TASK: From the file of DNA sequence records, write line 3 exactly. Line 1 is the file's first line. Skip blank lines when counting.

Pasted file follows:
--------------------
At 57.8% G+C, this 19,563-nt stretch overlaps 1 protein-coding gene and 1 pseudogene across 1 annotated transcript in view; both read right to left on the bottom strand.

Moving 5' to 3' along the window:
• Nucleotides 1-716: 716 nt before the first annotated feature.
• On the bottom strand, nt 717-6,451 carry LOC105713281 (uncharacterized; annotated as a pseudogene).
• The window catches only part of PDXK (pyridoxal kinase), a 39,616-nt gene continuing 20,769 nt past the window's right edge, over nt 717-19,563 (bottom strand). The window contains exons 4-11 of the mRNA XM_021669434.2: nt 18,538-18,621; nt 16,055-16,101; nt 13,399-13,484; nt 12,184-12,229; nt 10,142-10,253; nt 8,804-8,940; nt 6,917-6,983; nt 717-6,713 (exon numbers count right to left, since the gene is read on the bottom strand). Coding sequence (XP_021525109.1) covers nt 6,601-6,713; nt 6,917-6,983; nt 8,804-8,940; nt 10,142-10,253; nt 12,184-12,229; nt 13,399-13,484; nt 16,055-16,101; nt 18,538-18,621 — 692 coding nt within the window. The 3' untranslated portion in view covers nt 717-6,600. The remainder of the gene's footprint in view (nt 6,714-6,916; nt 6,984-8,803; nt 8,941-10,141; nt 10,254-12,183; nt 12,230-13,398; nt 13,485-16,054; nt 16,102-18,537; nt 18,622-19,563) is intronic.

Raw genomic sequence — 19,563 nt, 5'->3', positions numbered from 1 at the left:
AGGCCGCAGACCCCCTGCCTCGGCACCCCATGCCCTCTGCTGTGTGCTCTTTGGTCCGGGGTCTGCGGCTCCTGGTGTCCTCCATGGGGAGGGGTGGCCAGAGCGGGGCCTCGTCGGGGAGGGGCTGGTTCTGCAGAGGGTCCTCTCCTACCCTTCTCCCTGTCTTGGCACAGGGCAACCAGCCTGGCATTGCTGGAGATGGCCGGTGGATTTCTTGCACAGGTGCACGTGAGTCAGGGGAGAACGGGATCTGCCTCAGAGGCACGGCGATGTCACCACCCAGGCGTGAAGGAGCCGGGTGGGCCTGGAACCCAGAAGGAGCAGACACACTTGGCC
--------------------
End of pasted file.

• Nucleotides 1-716: 716 nt before the first annotated feature.